Cite This Page:

North Carolina State University. "New Technology Cuts Industrial Odors, Pollutants." ScienceDaily. ScienceDaily, 27 August 2009. <www.sciencedaily.com/releases/2009/08/090826110110.htm>.
North Carolina State University. (2009, August 27). New Technology Cuts Industrial Odors, Pollutants. ScienceDaily. Retrieved January 31, 2015 from www.sciencedaily.com/releases/2009/08/090826110110.htm
North Carolina State University. "New Technology Cuts Industrial Odors, Pollutants." ScienceDaily. www.sciencedaily.com/releases/2009/08/090826110110.htm (accessed January 31, 2015).

Share This


More From ScienceDaily



More Earth & Climate News

Saturday, January 31, 2015

Featured Research

from universities, journals, and other organizations


Featured Videos

from AP, Reuters, AFP, and other news services

Raw: Rare Clouds Fill Grand Canyon

Raw: Rare Clouds Fill Grand Canyon

AP (Jan. 29, 2015) For the second time in two months, a rare weather phenomenon filled the Grand Canyon with thick clouds just below the rim on Wednesday. (Jan. 29) Video provided by AP
Powered by NewsLook.com
Senate Passes Bill for Keystone XL Pipeline

Senate Passes Bill for Keystone XL Pipeline

AP (Jan. 29, 2015) The Republican-controlled Senate has passed a bipartisan bill approving construction of the Keystone XL oil pipeline. (Jan. 29) Video provided by AP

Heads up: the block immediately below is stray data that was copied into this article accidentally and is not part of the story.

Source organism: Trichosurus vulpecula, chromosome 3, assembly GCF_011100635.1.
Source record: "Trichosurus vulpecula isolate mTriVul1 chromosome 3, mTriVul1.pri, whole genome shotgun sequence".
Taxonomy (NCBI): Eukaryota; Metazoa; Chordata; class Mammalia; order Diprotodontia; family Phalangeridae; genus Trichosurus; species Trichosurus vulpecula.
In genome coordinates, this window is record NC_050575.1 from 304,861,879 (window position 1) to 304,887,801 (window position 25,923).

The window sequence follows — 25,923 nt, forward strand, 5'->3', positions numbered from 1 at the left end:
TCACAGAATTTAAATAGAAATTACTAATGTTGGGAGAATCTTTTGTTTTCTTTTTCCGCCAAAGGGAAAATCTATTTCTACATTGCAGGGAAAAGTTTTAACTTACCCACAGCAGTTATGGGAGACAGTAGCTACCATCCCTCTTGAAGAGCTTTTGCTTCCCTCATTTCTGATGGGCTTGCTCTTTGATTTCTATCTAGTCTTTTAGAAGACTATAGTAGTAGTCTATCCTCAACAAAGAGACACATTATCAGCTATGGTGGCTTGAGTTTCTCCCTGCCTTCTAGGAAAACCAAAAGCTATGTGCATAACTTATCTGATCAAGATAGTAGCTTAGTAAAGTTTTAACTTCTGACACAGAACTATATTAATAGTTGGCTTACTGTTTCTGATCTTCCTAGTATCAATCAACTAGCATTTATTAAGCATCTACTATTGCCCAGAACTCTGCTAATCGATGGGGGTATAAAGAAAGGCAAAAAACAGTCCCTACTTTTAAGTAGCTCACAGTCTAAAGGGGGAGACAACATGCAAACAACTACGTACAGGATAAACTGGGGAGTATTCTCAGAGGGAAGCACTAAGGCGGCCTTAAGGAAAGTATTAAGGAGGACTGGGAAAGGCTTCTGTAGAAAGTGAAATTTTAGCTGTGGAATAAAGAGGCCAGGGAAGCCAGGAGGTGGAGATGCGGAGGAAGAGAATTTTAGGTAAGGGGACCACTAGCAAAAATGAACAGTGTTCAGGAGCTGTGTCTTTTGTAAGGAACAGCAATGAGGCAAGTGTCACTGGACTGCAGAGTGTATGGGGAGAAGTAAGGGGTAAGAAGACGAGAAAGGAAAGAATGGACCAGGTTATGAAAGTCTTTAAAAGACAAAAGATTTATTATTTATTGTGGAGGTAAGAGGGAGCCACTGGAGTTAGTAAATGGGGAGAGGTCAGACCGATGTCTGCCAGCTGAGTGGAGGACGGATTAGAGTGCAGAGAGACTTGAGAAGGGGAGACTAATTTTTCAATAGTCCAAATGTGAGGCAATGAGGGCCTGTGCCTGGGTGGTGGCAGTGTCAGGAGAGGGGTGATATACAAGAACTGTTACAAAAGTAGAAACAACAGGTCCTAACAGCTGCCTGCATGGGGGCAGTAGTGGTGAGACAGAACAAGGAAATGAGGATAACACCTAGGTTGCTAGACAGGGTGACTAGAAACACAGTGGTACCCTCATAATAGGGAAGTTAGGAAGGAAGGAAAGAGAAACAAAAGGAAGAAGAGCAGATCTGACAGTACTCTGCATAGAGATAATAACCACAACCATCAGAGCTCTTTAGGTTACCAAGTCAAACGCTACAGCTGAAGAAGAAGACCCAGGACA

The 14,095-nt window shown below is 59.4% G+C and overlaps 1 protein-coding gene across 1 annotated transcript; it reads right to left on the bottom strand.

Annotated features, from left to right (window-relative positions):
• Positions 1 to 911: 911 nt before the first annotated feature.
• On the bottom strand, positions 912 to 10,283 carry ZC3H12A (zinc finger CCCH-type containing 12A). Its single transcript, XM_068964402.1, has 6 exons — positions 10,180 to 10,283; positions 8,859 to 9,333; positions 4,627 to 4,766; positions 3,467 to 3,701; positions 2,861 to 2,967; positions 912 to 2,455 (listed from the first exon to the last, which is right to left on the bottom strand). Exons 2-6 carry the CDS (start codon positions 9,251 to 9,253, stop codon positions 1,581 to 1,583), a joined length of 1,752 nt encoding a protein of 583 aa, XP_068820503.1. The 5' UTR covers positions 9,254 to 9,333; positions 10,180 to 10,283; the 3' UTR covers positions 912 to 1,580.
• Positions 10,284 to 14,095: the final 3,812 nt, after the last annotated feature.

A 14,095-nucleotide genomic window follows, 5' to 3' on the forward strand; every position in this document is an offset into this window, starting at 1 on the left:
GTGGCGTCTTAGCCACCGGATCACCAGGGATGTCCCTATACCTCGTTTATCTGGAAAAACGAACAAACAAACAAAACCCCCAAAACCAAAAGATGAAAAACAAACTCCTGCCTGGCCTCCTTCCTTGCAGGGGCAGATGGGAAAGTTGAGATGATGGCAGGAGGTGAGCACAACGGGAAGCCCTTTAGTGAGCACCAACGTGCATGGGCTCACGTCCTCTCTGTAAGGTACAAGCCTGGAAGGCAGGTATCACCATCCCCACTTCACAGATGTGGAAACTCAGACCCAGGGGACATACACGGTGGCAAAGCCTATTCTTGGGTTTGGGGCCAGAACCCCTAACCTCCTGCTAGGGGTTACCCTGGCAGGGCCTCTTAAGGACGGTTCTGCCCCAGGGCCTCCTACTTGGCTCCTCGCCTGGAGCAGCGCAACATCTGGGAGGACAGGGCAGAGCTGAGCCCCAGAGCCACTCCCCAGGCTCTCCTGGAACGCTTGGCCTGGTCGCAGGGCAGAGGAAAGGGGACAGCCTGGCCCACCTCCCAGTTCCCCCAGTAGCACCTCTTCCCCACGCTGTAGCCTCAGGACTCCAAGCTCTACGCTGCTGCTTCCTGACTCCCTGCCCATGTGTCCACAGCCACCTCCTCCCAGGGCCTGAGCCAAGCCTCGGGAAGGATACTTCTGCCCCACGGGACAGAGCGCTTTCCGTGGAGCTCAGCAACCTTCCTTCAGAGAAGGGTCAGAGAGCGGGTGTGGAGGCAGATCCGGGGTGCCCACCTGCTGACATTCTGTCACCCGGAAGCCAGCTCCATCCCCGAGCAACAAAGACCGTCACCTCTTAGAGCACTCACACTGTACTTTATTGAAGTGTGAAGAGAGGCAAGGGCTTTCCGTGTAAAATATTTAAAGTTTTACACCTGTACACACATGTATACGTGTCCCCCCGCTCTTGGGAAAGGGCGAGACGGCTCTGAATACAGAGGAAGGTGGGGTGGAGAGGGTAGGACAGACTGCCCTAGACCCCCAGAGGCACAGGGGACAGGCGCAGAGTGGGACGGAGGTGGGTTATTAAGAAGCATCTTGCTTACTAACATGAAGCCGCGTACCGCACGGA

Powered by NewsLook.com
"Cloud Inversion" In Grand Canyon

"Cloud Inversion" In Grand Canyon

Reuters - US Online Video (Jan. 29, 2015) Time lapse video captures a blanket of clouds amassing in the Grand Canyon -- the result of a rare meteorological process called "cloud inversion." Rough Cut (no reporter narration). Video provided by Reuters
Powered by NewsLook.com
Why Researchers Say We Should Cut Back On Biofuels

Why Researchers Say We Should Cut Back On Biofuels

Newsy (Jan. 29, 2015) Biofuels aren&apos;t the best alternative to fossil fuels, according to a new report. In fact, they&apos;re quite a bad one. Video provided by Newsy
Powered by NewsLook.com

Search ScienceDaily

Number of stories in archives: 140,361

Find with keyword(s):
Enter a keyword or phrase to search ScienceDaily for related topics and research stories.

Save/Print:
Share:

Breaking News:

Strange & Offbeat Stories


Plants & Animals

Earth & Climate

Fossils & Ruins

In Other News

... from NewsDaily.com

Science News

Health News

Environment News

Technology News



Save/Print:
Share:

Free Subscriptions


Get the latest science news with ScienceDaily's free email newsletters, updated daily and weekly. Or view hourly updated newsfeeds in your RSS reader:

Get Social & Mobile


Keep up to date with the latest news from ScienceDaily via social networks and mobile apps:

Have Feedback?


Tell us what you think of ScienceDaily -- we welcome both positive and negative comments. Have any problems using the site? Questions?
Mobile: iPhone Android Web
Follow: Facebook Twitter Google+
Subscribe: RSS Feeds Email Newsletters
Latest Headlines Health & Medicine Mind & Brain Space & Time Matter & Energy Computers & Math Plants & Animals Earth & Climate Fossils & Ruins